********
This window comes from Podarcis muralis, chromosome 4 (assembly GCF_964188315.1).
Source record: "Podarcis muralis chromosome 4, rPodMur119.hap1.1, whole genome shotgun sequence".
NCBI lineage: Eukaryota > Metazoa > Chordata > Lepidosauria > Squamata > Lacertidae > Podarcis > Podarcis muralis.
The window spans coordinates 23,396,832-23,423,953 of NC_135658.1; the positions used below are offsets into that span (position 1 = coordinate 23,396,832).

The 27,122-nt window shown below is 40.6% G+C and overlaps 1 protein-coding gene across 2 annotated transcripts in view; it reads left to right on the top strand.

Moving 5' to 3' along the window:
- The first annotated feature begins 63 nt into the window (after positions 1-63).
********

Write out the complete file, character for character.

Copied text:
This window comes from Podarcis muralis, chromosome 4 (assembly GCF_964188315.1).
Source record: "Podarcis muralis chromosome 4, rPodMur119.hap1.1, whole genome shotgun sequence".
NCBI lineage: Eukaryota > Metazoa > Chordata > Lepidosauria > Squamata > Lacertidae > Podarcis > Podarcis muralis.
The window spans coordinates 23,396,832-23,423,953 of NC_135658.1; the positions used below are offsets into that span (position 1 = coordinate 23,396,832).

The 27,122-nt window shown below is 40.6% G+C and overlaps 1 protein-coding gene across 2 annotated transcripts in view; it reads left to right on the top strand.

Moving 5' to 3' along the window:
- The first annotated feature begins 63 nt into the window (after positions 1-63).